The Judge denied my claim for Social Security Disability benefits, should I appeal?
If you are denied benefits following a Social Security Disability hearing, you have the right to appeal to the Appeals Council. The Appeals Council will either deny review, grant review and reverse the Judge’s decision, remand the decision for a new hearing or issue a partially favorable decision. The choice to file an appeal might not be as clear cut as you think.
Unfortunately, the Appeals Council is more concerned with making sure that the Social Security Administration follows the law and its own regulations and policies; as opposed to determining whether or not you are disabled. Also, appealing to the Appeals Council is a lengthy process, taking around 12 to 18 months.
Also, if you do choose to file an appeal, you will not be able to simultaneously file a new claim, which may be the better option. So, you and your attorney should carefully discuss your options and choose which route best serves you. Unfortunately, the Appeals Council only grants review in a very small number of cases. Generally, it is somewhere between 15% and 20% of cases.
Determining Whether Filing For an Appeal is the Right Move
Again, the Appeals Council is not so concerned with whether or not you are disabled. It is primarily concerned with whether the judge made a legal error or whether the Judge’s decision is supported by substantial evidence. If there was no legal error and the Judge’s decision was supported by substantial evidence, then you likely will be denied review from the Appeals Council. I explain to clients that they may not agree with the Judge’s decision, but if there is support for it in the record; then the judge’s decision will likely withstand the substantial evidence test; and you will be denied review. Therefore, if there is no legal error or oversight on the part of the Judge, and the substantial evidence standard is met; I generally recommend against filing an appeal.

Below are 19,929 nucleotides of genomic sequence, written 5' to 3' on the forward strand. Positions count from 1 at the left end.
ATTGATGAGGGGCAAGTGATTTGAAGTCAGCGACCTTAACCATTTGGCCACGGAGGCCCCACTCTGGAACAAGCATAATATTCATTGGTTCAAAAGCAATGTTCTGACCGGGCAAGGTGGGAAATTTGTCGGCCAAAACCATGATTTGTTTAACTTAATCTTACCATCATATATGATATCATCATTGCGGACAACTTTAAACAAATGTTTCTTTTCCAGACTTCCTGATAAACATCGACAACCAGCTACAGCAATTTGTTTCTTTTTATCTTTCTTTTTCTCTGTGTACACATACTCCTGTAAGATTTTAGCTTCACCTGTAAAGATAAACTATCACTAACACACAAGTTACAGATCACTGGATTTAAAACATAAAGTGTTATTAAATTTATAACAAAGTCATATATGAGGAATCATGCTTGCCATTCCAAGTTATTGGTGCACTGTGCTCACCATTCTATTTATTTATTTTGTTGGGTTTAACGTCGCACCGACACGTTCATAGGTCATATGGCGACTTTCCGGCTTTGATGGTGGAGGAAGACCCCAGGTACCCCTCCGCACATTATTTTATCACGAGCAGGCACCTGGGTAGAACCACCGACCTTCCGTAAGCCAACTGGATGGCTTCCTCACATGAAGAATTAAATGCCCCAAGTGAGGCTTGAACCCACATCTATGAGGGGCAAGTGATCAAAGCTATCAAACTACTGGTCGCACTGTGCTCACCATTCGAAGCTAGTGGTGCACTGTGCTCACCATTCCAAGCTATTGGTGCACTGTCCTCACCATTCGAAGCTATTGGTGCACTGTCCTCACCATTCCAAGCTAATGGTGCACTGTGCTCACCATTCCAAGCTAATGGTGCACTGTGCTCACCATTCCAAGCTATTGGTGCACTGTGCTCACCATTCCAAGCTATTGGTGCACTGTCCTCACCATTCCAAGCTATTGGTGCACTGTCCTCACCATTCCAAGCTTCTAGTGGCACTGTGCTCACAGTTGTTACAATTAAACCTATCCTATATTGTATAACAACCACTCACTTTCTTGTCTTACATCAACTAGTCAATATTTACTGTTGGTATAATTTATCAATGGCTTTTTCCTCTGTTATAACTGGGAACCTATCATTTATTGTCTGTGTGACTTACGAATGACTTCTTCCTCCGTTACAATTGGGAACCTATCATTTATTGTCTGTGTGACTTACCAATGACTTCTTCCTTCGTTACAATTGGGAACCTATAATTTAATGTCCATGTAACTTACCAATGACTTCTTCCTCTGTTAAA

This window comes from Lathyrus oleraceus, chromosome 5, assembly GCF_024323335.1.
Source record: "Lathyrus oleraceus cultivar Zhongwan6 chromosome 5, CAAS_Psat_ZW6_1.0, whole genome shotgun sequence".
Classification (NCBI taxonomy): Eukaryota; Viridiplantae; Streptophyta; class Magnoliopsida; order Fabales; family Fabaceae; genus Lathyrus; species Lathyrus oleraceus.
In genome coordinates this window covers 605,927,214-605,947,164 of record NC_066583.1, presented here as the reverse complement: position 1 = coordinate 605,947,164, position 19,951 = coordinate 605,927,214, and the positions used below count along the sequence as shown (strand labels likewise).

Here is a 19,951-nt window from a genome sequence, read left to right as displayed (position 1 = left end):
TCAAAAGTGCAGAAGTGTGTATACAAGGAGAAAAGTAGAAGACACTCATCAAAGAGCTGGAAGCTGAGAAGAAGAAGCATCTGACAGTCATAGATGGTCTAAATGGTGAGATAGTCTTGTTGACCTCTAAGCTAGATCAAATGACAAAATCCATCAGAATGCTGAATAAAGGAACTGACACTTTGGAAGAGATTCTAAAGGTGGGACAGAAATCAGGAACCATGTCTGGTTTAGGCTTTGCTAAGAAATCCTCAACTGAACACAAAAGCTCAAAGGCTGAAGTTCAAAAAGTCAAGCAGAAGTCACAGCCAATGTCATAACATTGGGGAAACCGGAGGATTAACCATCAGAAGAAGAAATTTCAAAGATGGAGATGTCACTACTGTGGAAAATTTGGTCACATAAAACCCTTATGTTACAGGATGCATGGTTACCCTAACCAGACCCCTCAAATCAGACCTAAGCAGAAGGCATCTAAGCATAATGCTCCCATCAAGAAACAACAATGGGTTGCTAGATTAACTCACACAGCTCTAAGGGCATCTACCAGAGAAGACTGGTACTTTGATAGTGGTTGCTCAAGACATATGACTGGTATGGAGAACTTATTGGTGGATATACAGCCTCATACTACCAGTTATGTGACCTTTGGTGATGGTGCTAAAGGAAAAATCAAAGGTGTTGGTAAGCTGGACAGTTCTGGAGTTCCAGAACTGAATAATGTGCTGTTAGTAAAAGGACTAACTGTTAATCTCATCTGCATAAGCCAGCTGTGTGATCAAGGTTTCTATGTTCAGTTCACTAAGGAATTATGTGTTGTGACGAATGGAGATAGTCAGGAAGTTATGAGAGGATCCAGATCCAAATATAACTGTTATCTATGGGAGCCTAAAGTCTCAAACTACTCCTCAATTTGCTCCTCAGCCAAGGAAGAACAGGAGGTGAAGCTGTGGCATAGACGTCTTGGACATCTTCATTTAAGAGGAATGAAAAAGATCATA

However, another factor to consider is that even if the Appeals Council grants review, that does not guarantee a reversal of the Judge’s decision. Instead, the Appeals Council can simply remand the case back for another hearing or back for clarification with the same Judge that already ruled against you. A remand to the same Judge is likely to lead to the same result.
Sometimes you will not have a choice as to whether to appeal or file a new claim. If your date of last insured status has already passed; then you will not be able to file a new claim and your only option would be to appeal. If you do get denied review by the Appeals Council then you have exhausted all of your administrative remedies and you will be able to file in Federal Court.